Younger generations feel limited by their grandparents as well. A grandmother demanded that her family not watch television or speak loudly because she wanted to go to bed at 7 pm each night (Efron 236). This was deemed as a burden by the younger family members as they are commonly viewed as stubborn and old-fashioned. On the contrary, elders have also expressed negative thoughts towards the young generations. They dislike that the younger generations seemingly are placing more time and effort into raising their children and neglecting them. Ultimately, many have felt shafted by their children, and are now subjected to government care.
Significance in Anthropology
Currently, a generation gap exists between all ages of Japanese society. Young people are described as “inconsiderate, self, centered, spoiled” by the older generations, and old people are described by the younger generations as “old fashioned, stiff, and inflexible” (Matthews 2004). The younger generations are believed to lack the motivation to maintain social order that the older generations have spent their lives creating. Ultimately, the younger generation’s new decisions by choosing not to marry, not working, not raising children are eating away at their once strong social order.
Kin relations especially in Japanese culture are imperative in understanding social norms and how others relate to each other. While they have played a significant role in in Japanese history, family systems and organizations are still up to debate. Some families still value the ie system as it is embedded in a long belief system. Gender roles in Japan have significantly transformed, and the role of the elderly in one’s family has been lessening in importance. The ie system has been viewed as a major barrier to progressing in she modern world, but they still have not yet disappeared. Matthews and White (2004) state that one should read these changes with care as some are not to be seen as negative but should be viewed as social challenges to individuals and families in Japan (199). Ultimately, these societal transformations can help provide a lens into the divergences from long, held cultural ideals in Japanese society.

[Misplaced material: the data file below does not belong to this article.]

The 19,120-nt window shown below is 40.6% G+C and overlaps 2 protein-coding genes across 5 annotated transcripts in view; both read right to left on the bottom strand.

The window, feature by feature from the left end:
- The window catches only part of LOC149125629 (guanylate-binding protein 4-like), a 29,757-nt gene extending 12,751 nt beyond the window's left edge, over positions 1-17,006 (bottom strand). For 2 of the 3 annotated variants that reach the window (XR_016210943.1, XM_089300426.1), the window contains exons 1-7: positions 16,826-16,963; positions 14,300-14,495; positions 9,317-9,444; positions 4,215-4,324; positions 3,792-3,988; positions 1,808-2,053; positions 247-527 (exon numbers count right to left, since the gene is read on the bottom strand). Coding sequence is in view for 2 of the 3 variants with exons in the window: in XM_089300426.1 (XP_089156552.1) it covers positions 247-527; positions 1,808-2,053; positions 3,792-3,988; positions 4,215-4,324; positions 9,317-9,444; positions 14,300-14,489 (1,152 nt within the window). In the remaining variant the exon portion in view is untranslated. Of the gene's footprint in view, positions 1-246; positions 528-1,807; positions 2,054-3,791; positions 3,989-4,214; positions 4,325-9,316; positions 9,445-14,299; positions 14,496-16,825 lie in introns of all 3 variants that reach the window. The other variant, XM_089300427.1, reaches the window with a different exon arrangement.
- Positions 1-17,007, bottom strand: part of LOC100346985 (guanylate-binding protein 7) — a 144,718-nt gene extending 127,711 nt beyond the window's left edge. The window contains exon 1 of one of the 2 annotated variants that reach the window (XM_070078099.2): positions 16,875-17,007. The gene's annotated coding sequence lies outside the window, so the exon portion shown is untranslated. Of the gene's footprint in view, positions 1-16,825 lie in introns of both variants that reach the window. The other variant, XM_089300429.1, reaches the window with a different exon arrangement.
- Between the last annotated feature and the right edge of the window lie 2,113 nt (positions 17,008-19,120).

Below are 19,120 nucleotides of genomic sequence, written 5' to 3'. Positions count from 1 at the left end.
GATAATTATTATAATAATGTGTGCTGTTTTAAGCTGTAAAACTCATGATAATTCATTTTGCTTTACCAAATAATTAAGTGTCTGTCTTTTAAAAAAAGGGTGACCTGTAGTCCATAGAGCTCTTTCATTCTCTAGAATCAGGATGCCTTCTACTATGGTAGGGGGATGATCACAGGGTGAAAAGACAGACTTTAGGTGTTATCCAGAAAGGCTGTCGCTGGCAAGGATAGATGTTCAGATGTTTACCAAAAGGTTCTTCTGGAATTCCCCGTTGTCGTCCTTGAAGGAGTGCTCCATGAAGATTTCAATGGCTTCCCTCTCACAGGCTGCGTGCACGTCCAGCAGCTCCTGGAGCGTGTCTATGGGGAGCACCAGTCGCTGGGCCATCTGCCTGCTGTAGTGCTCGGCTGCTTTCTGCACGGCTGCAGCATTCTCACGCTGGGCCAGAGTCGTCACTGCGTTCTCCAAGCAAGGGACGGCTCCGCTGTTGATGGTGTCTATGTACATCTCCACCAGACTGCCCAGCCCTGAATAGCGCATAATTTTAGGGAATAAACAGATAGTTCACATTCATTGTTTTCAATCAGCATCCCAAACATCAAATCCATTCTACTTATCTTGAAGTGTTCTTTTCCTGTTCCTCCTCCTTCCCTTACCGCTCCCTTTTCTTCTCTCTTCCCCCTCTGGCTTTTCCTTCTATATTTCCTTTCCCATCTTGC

Efron, S. 2001. “An Aging Population Creates a ‘Nursing Hell’ for Many Women.” Los Angeles Times, June 25. AI
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Hendry, Joy. 1995. Understanding Japanese society. London: Routledge.
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Ishii-Kuntz, Masako. “Work Environment and Japanese Fathers’ Involvement in Child Care.” Journal of Family Issues 234, no. 2 (February 2013): 250-269. https://doi.org/10.1177/0192513X12462363.
Mathews, G.. “Can ‘a real man’ live for his family?: “Ikigai and masculinity in today’s Japan.” (2005).
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Ronald, Richard, and Misa Izuhara. “Emerging Adulthood Transitions in Japan: The Role of Marriage and Housing Careers.” Asian Journal of Social Science 44, no. 3 (2016): 391-415. Accessed May 8, 2021. http://www.jstor.org/stable/43954005.
Ronald, Richard., & Alexi, A. (Eds.). (2010). Home and Family in Japan: Continuity and Transformation (1st ed.). Routledge. https://doi.org/10.4324/9780203840047
Ronald, Richard, and Yosuke Hirayama. 2009. “Home Alone: The Individualization of Young, Urban Japanese Singles.” Environment and Planning A: Economy and Space 41(12): 2836–54.